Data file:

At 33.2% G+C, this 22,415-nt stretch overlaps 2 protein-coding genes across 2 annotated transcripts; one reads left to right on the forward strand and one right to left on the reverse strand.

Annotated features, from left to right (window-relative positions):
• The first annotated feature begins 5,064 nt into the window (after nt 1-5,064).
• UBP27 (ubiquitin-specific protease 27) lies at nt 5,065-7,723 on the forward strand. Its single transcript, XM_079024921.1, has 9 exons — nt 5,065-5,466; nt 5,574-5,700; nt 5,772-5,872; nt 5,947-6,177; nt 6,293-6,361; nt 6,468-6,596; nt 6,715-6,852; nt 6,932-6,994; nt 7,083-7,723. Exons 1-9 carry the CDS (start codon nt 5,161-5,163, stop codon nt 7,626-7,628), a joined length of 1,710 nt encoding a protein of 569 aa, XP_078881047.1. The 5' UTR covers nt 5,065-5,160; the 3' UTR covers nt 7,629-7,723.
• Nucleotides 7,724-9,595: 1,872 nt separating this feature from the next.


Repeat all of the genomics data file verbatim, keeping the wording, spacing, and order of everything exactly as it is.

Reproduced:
At 33.2% G+C, this 22,415-nt stretch overlaps 2 protein-coding genes across 2 annotated transcripts; one reads left to right on the forward strand and one right to left on the reverse strand.

Annotated features, from left to right (window-relative positions):
• The first annotated feature begins 5,064 nt into the window (after nt 1-5,064).
• UBP27 (ubiquitin-specific protease 27) lies at nt 5,065-7,723 on the forward strand. Its single transcript, XM_079024921.1, has 9 exons — nt 5,065-5,466; nt 5,574-5,700; nt 5,772-5,872; nt 5,947-6,177; nt 6,293-6,361; nt 6,468-6,596; nt 6,715-6,852; nt 6,932-6,994; nt 7,083-7,723. Exons 1-9 carry the CDS (start codon nt 5,161-5,163, stop codon nt 7,626-7,628), a joined length of 1,710 nt encoding a protein of 569 aa, XP_078881047.1. The 5' UTR covers nt 5,065-5,160; the 3' UTR covers nt 7,629-7,723.
• Nucleotides 7,724-9,595: 1,872 nt separating this feature from the next.